For the first two months of the year, I vowed to write a letter a day. #60DaysofLetterWriting
I didn’t finish.
But it taught me a lot anyway.
Over the 60 days I participated in the challenge, I sent a lot of thank you notes and birthday cards. I sent a couple of gifts just because, and a couple of notes that told someone how much they meant to me. I sent some letters to let people know I was thinking of them and I love them. And I meant to send some postcards, but ended up being so much lazier than I planned during two getaways. Isn’t that how it always goes?
Here is what I learned:
Thank you notes come so easily to me, and are one of my favorite things to send. In 60 days I sent thank you notes to: people who bought me gifts, both big and small, people who hosted me, people who hosted events I attended, people at work who make my life easier, people who were doing more than their job for a short time, and people who did nice things for me.
I learned that people get excited to get snail mail. Actually I knew that. But this challenge reminded me of it. I sent birthday cards, Valentine’s Day cards, new baby cards, and you’re having a baby cards. And with all that time at the card store, I found some cards that I sent to friends just because the card was perfect for them. Have you ever done that dear readers? If you cross off the part of a card that says “Happy Birthday,” (or, “Happy Insert Holiday Here”) then it’s just a regular card. And anyone can get just a regular card anytime.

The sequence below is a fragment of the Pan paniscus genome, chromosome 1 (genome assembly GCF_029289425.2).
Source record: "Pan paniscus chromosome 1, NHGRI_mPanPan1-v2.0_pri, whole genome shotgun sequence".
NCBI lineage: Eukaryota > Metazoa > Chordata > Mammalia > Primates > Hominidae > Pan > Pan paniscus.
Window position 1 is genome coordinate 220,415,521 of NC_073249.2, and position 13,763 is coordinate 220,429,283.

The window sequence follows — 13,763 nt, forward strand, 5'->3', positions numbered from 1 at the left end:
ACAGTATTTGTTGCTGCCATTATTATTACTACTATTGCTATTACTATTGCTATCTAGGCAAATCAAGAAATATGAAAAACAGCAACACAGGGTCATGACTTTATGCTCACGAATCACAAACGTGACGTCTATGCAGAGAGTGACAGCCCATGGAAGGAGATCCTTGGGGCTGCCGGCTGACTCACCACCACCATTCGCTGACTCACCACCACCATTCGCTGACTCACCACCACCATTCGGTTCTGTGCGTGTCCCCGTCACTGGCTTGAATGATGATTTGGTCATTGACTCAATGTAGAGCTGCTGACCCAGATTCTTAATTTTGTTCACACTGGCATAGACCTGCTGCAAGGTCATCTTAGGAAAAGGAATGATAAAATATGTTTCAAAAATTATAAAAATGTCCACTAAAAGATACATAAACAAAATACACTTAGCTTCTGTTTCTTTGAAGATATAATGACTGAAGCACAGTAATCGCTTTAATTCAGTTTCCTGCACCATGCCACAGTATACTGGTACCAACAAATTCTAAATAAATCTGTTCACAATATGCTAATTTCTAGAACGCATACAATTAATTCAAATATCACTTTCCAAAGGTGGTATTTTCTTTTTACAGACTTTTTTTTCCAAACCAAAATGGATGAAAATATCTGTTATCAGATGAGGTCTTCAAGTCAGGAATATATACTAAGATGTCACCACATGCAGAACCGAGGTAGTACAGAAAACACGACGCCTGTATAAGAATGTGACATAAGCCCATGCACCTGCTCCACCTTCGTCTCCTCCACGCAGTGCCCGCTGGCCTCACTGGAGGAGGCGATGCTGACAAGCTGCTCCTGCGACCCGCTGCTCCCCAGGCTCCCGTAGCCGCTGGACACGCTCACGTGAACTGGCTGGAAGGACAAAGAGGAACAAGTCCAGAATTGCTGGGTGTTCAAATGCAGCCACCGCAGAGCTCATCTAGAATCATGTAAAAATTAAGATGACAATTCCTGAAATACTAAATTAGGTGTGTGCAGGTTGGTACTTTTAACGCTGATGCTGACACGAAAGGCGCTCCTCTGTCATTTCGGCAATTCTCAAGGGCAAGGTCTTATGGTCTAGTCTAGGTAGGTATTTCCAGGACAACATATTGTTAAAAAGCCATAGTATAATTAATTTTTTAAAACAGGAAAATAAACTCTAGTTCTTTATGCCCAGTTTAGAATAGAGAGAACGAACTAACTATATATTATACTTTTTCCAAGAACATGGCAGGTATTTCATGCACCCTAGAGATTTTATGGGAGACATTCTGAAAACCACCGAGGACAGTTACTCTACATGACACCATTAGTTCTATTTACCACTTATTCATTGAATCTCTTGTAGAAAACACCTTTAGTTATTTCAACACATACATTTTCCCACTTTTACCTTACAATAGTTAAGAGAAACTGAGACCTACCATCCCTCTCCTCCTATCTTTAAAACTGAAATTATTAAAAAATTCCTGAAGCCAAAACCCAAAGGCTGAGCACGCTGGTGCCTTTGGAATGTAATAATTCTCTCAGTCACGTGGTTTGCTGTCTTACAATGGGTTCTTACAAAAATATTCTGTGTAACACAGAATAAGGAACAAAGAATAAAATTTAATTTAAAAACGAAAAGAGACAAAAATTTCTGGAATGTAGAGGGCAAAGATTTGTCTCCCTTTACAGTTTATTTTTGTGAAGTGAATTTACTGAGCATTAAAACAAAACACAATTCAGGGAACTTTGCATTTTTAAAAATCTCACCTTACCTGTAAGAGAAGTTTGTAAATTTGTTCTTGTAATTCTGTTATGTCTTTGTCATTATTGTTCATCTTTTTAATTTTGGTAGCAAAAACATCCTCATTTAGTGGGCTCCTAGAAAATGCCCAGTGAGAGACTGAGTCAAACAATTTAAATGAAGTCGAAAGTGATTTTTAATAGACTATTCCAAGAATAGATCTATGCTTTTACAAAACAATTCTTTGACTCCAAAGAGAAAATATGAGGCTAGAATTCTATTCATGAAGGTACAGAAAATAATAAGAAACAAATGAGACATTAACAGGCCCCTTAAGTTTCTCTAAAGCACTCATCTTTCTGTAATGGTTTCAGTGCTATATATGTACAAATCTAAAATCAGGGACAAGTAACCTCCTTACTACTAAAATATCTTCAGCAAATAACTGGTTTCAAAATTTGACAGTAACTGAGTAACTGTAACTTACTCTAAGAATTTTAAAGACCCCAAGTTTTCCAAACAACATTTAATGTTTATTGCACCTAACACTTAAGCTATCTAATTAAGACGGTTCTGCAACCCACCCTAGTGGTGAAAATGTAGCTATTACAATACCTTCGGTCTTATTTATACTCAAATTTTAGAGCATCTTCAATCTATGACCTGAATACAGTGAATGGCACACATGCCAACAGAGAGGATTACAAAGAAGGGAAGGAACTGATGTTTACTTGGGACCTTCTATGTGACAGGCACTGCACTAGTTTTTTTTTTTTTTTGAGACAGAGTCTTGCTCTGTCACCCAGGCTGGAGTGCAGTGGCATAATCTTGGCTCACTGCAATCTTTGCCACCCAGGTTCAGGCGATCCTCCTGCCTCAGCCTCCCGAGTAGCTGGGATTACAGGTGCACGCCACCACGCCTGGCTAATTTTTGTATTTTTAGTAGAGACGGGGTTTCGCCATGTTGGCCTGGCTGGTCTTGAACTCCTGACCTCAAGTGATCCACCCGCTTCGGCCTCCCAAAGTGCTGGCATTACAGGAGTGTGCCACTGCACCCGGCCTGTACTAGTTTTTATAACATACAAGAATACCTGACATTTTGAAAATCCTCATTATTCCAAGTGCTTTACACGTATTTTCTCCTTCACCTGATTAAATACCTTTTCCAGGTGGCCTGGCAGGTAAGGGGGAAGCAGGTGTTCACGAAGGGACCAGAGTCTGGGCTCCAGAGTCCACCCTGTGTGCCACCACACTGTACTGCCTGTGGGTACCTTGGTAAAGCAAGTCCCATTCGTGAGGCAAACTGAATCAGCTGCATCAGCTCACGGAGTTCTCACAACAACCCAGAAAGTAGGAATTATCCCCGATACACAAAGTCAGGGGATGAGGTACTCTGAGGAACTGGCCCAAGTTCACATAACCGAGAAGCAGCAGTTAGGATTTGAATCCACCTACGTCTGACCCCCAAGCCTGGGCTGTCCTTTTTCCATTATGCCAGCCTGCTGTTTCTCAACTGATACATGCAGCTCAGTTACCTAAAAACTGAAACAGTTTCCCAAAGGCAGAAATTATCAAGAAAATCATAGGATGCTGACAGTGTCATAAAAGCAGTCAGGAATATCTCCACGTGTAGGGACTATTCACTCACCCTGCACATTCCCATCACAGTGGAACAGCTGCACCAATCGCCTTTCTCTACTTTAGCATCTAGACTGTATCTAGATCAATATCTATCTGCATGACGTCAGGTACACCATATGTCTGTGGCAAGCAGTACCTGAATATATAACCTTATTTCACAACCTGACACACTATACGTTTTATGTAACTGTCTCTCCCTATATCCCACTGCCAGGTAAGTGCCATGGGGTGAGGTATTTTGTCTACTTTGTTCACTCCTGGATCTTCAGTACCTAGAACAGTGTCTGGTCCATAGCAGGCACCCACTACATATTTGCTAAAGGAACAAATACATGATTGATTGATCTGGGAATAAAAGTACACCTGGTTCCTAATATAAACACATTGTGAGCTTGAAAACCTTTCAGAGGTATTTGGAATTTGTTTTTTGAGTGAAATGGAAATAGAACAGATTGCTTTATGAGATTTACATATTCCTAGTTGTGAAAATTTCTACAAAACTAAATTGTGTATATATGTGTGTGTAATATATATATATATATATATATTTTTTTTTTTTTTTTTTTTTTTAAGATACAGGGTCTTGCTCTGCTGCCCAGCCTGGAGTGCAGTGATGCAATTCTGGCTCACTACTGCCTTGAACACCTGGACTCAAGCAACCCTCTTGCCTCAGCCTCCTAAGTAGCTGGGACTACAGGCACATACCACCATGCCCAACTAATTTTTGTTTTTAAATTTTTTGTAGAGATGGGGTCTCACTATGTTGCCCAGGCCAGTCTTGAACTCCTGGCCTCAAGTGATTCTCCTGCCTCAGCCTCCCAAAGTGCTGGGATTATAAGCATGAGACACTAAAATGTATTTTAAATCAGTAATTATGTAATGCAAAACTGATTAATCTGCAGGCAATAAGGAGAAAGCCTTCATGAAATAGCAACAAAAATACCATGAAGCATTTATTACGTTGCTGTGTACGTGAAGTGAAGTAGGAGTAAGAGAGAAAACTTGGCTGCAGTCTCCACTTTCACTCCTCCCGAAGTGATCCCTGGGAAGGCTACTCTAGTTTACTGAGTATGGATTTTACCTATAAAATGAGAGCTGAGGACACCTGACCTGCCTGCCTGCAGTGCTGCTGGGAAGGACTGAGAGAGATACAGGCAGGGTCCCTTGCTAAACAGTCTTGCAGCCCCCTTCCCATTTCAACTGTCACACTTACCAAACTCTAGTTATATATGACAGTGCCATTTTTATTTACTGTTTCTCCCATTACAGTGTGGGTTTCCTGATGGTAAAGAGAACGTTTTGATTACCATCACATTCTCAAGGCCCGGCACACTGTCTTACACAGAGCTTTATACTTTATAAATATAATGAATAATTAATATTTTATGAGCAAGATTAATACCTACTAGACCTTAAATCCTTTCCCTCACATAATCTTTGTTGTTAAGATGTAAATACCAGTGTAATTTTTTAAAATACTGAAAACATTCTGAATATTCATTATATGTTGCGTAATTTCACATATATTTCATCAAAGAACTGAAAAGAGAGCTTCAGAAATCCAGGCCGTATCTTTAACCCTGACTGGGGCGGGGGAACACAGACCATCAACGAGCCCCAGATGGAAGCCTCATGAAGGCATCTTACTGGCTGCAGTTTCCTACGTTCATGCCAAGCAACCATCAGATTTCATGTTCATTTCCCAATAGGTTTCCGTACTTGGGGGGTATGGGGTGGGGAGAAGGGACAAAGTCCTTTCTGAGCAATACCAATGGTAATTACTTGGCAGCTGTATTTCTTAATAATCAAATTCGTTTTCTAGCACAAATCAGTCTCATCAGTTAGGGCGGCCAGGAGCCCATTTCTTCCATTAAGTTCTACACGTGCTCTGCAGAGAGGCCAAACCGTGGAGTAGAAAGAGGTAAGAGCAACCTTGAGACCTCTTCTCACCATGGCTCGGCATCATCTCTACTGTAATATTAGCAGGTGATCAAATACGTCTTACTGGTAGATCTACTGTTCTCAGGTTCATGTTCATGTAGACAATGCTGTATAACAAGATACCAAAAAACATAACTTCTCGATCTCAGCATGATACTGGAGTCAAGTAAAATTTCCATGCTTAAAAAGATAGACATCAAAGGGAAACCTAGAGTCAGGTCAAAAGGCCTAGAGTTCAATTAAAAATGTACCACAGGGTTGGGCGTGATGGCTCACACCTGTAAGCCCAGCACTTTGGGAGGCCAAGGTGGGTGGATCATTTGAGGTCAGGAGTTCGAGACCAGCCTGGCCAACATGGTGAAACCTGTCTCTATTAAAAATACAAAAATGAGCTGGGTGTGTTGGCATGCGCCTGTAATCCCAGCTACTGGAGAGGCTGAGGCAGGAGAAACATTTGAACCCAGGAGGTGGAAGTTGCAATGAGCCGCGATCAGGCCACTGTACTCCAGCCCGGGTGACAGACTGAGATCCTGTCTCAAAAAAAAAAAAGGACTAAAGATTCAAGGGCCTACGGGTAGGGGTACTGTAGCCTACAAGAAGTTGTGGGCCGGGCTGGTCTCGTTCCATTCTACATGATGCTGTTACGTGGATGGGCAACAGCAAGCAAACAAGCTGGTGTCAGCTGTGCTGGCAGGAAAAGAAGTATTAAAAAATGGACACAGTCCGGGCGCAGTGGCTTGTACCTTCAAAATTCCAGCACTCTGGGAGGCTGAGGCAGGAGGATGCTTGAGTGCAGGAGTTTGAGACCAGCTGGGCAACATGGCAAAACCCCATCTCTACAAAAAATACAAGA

I learned that it’s always a good idea to let people know I love them. Actually, I knew that too. But again, the letter writing challenge brought this idea to the front of my mind.
I learned that keeping 8 different kinds of notecards in my desk drawer, and in a drawer at home is a good idea.
I learned that people get excited to get random gifts in the mail. Random gifts can include a roll of washi tape because a friend told you she loves it but isn’t sure how to use it, or a fantasy football trophy because your best friend won her fantasy football league and she doesn’t know anything about football.
So mostly what I learned is that letters make people feel good. In life, using manners is important. Being kind and polite and respectful will take you far. But taking the time, not just to tell people how wonderful they are in passing, but to write it down? To acknowledge them in a moment of stress, or of celebration, or in any moment at all, and say that you see them? That you know they matter? That’s magic.